Q&A: Steven Levitan and Christopher Lloyd
The veteran showrunners believe the network comedy drought is about to endComedy was the hot trend at May's TV upfronts, but no laffer emerged with more heat than "Modern Family." ABC picked up the pilot to series a week ahead of schedule and screened it in full at its upfront presentation. As co-creators of the mockumentary, veteran sitcom writers Steven Levitan and Christopher Lloyd are taking on a single-camera comedy after last year's cancellation of their heavily hyped Fox sitcom "Back to You."
The Hollywood Reporter: What was the reaction at the upfronts when ABC showed the pilot?
Steven Levitan: They were even laughing at the setups and laughing through the punch lines, which was puzzling. But they were laughing, and as long as they're laughing, we are happy. It's so rare to have a pilot that comes with this sort of response, so we're taking preproduction seriously because we want to do our best to live up to the pilot.
Christopher Lloyd: We've also written a couple of really terrible episodes. Steven is working on one right now that will lower everybody's expectations. You gotta let the air outta the balloon a little, so we're going to put those into the season at strategic moments.
Levitan: Slowly lower expectations over time.
Lloyd: We're looking for that water-cooler, really horrible episode that gets the nation talking.
THR: "Back to You" was canceled this time last year. How hard was it to get over its death?
Lloyd: I've sent (Fox entertainment president) Kevin Reilly a few e-mails to just check up on how his schedule is doing, particularly on the night that "Back to You" was on, and I haven't heard back from him.
THR: The "Modern Family" pilot has a lot of racially charged jokes. Could they spark a backlash?
Levitan: We hope there's not a backlash, but we plan on being equal opportunity offenders. I think it's impossible to say that you're going to try to very realistically represent different characters without anybody ever saying something that might be the slightest bit racy.
THR: You criticized Fox over the cancellation of "Back to You," and Steve, you were upset with NBC over the scheduling of "Just Shoot Me." What do you think of the broadcast network business now?
Levitan: I would say now more than ever it behooves network executives to make long-term decisions. When you make short-term decisions, it ends up destroying your brand. When you look at certain networks that really stick with shows and let the audience find their shows, those are the ones who are the most successful right now. You see other networks scrambling and making last-minute switches and moving things around and trying stunts. It just doesn't work.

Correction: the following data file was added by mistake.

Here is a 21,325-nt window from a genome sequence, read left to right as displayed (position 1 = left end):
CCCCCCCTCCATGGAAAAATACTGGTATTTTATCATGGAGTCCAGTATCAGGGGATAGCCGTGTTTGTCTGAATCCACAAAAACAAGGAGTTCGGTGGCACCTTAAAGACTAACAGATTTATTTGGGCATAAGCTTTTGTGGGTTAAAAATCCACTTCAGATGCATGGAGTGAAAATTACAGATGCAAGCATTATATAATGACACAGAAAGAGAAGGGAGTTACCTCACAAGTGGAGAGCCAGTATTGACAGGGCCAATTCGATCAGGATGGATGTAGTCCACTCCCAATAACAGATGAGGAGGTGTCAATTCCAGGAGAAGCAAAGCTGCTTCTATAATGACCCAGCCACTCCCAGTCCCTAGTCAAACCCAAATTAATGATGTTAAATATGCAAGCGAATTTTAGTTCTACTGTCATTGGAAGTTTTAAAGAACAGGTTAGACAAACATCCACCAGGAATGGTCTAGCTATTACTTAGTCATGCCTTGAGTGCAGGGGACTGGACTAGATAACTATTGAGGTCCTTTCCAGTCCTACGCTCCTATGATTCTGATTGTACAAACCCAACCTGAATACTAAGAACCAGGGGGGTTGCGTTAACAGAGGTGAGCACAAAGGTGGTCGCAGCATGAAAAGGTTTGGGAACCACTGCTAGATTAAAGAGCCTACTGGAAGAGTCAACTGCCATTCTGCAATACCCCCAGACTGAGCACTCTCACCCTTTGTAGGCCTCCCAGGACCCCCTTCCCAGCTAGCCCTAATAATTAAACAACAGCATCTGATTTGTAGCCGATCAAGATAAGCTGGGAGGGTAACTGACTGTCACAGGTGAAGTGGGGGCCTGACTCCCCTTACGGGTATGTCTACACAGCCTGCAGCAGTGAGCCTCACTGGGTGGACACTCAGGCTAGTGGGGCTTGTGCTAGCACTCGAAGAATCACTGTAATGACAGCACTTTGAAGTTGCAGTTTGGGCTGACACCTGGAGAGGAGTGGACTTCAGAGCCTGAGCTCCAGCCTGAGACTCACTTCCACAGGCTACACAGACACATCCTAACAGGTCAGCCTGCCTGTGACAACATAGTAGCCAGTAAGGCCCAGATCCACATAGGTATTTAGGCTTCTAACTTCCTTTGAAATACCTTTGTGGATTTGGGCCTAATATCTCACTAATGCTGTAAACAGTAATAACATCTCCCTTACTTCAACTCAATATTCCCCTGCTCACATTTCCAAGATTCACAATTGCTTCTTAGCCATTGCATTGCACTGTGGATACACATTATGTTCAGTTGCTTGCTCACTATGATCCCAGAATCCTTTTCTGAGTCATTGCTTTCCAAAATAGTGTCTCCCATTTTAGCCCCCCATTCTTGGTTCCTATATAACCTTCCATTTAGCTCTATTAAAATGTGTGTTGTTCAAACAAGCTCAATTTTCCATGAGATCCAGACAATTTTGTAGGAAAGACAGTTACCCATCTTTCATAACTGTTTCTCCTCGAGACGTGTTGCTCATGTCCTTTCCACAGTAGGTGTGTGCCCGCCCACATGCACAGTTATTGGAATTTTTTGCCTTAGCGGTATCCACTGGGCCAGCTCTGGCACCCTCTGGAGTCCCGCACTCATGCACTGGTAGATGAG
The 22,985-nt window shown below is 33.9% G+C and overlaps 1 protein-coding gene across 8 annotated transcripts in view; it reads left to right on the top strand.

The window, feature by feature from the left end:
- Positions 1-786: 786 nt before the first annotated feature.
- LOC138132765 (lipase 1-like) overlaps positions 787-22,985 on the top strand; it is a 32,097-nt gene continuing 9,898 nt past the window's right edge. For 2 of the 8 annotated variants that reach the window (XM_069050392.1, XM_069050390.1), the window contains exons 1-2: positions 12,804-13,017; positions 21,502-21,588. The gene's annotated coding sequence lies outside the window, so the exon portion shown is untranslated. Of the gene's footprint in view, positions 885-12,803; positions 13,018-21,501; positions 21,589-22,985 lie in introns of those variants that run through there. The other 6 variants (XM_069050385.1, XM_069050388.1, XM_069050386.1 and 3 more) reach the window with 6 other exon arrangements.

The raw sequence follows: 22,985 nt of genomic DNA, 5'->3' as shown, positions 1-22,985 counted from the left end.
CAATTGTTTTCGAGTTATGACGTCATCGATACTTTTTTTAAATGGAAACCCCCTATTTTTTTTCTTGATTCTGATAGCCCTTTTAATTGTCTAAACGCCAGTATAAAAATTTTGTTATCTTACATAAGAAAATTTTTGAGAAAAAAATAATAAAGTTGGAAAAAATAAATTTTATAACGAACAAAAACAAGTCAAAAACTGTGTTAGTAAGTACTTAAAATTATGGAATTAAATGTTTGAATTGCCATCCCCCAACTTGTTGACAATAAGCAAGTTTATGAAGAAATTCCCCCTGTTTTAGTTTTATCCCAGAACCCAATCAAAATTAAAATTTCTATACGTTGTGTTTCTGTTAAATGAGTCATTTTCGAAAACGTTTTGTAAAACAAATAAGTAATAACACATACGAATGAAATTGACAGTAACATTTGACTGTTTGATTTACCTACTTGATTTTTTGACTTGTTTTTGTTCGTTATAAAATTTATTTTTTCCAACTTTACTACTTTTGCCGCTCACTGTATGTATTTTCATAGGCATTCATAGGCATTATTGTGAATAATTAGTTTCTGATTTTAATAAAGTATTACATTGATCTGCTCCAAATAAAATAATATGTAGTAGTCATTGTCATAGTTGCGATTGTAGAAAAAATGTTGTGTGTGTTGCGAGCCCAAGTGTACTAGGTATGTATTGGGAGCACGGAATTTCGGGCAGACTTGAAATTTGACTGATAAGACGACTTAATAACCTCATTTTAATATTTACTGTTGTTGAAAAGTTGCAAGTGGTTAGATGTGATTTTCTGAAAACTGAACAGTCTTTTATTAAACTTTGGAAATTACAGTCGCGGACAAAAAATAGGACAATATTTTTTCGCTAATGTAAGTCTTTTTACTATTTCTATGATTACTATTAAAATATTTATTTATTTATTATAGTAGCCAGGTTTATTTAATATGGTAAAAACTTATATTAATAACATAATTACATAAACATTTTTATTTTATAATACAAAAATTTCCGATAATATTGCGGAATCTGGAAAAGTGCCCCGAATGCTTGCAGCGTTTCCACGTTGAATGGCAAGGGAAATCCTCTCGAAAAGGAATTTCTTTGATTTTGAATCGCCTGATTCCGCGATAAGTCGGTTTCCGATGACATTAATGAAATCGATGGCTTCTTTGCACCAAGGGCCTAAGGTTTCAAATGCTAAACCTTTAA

(Creating a Wednesday night comedy block) is a really great decision on ABC's part, whether it pays short-term dividends or long term. Just to say we're going to make a commitment to comedy on this night, the public will start to get that in their heads.
Lloyd: Shows that make their big splash after "(American) Idol" or after "Dancing With the Stars" -- it doesn't really get you anything because you're going to be moved around six episodes from now, and the audience may not follow you. But if you could just get parked in one place, then they could support you, and you can just very slowly find and build your audience. That's how you build a hit show.
THR: Given today's economy and the fact that single-camera comedies are pretty expensive, how are you planning to keep costs down?
Levitan: It doesn't do us any good to do a show that never has a prayer of making any money because that's how the plug gets pulled. We're helped by the fact that it's documentary-style because it allows us to scale things back a little bit and to not be so worried about lighting and making every shot look beautiful. Why do you need thousands of dollars worth of lights to light a scene that a real documentary crew would be shooting naturally?
THR: You both come from multicamera backgrounds. Do you think that format has a future?
Lloyd: Definitely. I think for whatever reason, the industry is going back in that direction. But it never entirely made sense to me why it went away from it. My kids, both of our kids, watch multicamera stuff. It just became the fashion to do single-camera shows. People seemed to forget that even that wasn't so new. Single-camera shows was the way comedy started in the '50s and '60s -- "The Beverly Hillbillies," "I Dream of Jeannie."
A multicamera comedy is never going to be the most exciting option straight out of the box in September. But over time, I think you'll find audiences saying, "OK, well, I sampled that, I checked it out; let me come back over to the thing that just makes me laugh or gives me a good feeling at the end." And a well-made sitcom will always do that. That's why so many sitcoms take a while to catch on. But once they do catch on, they stay on forever, and they become really important in people's lives. Networks have to make the investment to stay with them.
Levitan: It feels like (comedy) is making a comeback now. I think that the networks seem like they're investing more. And it feels like people are ready for comedy.